Film Review: MAMA ๐ŸŽฌ

Posted: March 5, 2013 in ๐ŸŽฌ Film Reviews

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It is not often that I go to the cinema to watch a horror movie due to the fact that most of the contributions to this genre in recent years have been so poor. I have never been a huge fan of the slasher flick revival which dominated the horror scene in the 90s and early 2000s with such films as Scream and I know what you did last summer. With the exception of the first installments of Saw and Final Destination I have not enjoyed any of the recent titles. I much prefer my horrors to be super natural. Movies such as Poltergeist, The Omen and Amityville were far more frightening to me when I was younger than Friday the 13th or Halloween. So imagine my excitement when I saw a trailer for Mama advertising a supernatural horror that will have you scared out of your seat.

When I sat down in the Shaftsbury avenue Cinema to watch Mama, other than the fact that it was produced by Guillermo del Toro who’s work (Pans Labyrinth, Hell Boy) I have enjoyed in the past , I knew nothing else about the movie. The cinema was reasonably seated not too packed and it was an early day time viewing. I was ready to be scared or board whichever came first.

Mama directed by newcomer Andres Muschietti,tells a dark tale of two little girls who are left to reside in the woods after the tragic death of their parents.Years later they are Rescued by their adoring uncle played by Nikolaj Coster-Waldau from TVโ€™s Game Of Thrones and his far from maternal bass-guitar playing Goth girlfriend (Jessica Chastain, Zero Dark Thirty).

The children’s time in the woods have transformed them from beautiful sweet little girls to feral frightened wild animals, and despite their abandonment they do not appear to be alone. Forever cared for by Mama.The overall story becomes a touching tragedy between a mother separated from her child and her desperation to be reunited with him.

Mama lends itself to the old fashioned style of horror film making, less on the gore and more on the scare tactics, which I for one am glad of. Clever usage of light and sound is all that is needed to have you holding your breath and burying yourself into the pit of your chair. On numerous occasions screams could be heard from around the room at parts where the tension was just too much to contain.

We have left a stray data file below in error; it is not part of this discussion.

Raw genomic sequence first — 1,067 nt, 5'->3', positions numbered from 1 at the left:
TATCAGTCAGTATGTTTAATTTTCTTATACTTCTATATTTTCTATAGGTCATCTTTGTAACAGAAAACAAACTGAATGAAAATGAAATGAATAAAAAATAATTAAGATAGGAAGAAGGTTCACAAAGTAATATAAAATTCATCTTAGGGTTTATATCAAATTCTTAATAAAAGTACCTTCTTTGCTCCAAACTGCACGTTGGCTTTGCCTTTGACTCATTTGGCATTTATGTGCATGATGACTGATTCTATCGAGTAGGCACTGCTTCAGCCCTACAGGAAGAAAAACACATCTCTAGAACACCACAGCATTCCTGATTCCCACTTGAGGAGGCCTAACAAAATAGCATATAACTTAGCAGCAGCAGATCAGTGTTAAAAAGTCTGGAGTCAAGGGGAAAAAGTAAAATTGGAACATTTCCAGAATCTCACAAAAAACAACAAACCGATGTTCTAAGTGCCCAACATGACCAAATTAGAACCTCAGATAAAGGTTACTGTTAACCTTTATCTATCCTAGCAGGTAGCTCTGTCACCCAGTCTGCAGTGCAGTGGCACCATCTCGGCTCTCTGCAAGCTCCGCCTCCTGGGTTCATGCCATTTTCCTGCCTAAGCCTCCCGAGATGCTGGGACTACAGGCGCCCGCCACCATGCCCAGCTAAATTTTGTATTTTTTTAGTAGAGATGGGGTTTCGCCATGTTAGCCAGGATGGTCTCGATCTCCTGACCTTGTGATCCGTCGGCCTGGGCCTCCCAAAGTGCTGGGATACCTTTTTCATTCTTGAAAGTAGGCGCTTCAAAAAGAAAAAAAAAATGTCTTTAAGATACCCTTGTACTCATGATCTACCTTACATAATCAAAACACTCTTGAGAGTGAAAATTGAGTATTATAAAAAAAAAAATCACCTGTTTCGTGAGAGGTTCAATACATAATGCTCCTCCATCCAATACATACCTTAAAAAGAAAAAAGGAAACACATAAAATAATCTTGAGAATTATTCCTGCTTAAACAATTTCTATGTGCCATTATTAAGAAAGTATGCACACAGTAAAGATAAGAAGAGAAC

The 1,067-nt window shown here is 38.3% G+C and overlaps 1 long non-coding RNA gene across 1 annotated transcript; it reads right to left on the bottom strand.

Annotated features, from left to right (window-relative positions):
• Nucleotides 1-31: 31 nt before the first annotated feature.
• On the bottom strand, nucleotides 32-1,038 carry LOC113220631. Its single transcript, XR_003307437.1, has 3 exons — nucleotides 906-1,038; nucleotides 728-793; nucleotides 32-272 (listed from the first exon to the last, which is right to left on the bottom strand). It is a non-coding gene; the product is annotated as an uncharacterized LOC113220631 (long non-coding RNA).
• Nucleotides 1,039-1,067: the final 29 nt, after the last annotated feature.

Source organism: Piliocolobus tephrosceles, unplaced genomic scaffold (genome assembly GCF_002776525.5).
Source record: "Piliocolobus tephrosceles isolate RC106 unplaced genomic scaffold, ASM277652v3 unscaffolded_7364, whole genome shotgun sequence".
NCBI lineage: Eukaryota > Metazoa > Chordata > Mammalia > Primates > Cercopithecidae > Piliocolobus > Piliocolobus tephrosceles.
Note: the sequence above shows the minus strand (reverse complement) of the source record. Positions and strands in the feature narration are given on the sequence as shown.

What the film does very well is it holds the suspense of the audience from the opening scene up until the reveal. Even after the reveal the film engages us in a thrilling dramatic conclusion. The film looks very slick but not too stylised in any particular way. It’s like the director set out to make a text book well made horror without taking any real risks with the cinematography. In some ways that complements the simplicity of the story itself.

There is very little development of the characters which leaves you feeling a little disconnected at times and possibly is the films biggest downfall. I would have liked to be a little more invested in the characters but there was very little to go on. I would argue that some of the child acting in the film is not up to par and is a little cringe worthy at times but not too distracting to become unwatchable. Jessica Chastain does her best to tie things together and keep us engaged with this newly formed family.

There are a few times where the film becomes very didactic in places and finds itself telling rather than showing us what it wants us to know. There are moments where I felt myself rolling my eyes because of this approach. Depending how invested you are in the narrative and how open minded you are as a person will determined just how believable the plot is.

The CGI used for the Mama character is not bad at all, its usage other than towards the end is in moderation. One thing that the film does do well is to have a consistent presence of Mama even when she is not present on screen.

Overall I found the film enjoyable and scary at times. I was not blown away by this film but did find it really refreshing and genuinely haunting throughout. I am not saying that all audiences will love this film but its definitely a step up from some of the recent installments in this genre. I would recommend you view this in the cinema for the full effect of the sound and lighting to appreciate it fully.

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Sebastian Bowen.
The Fishtank Podcast.

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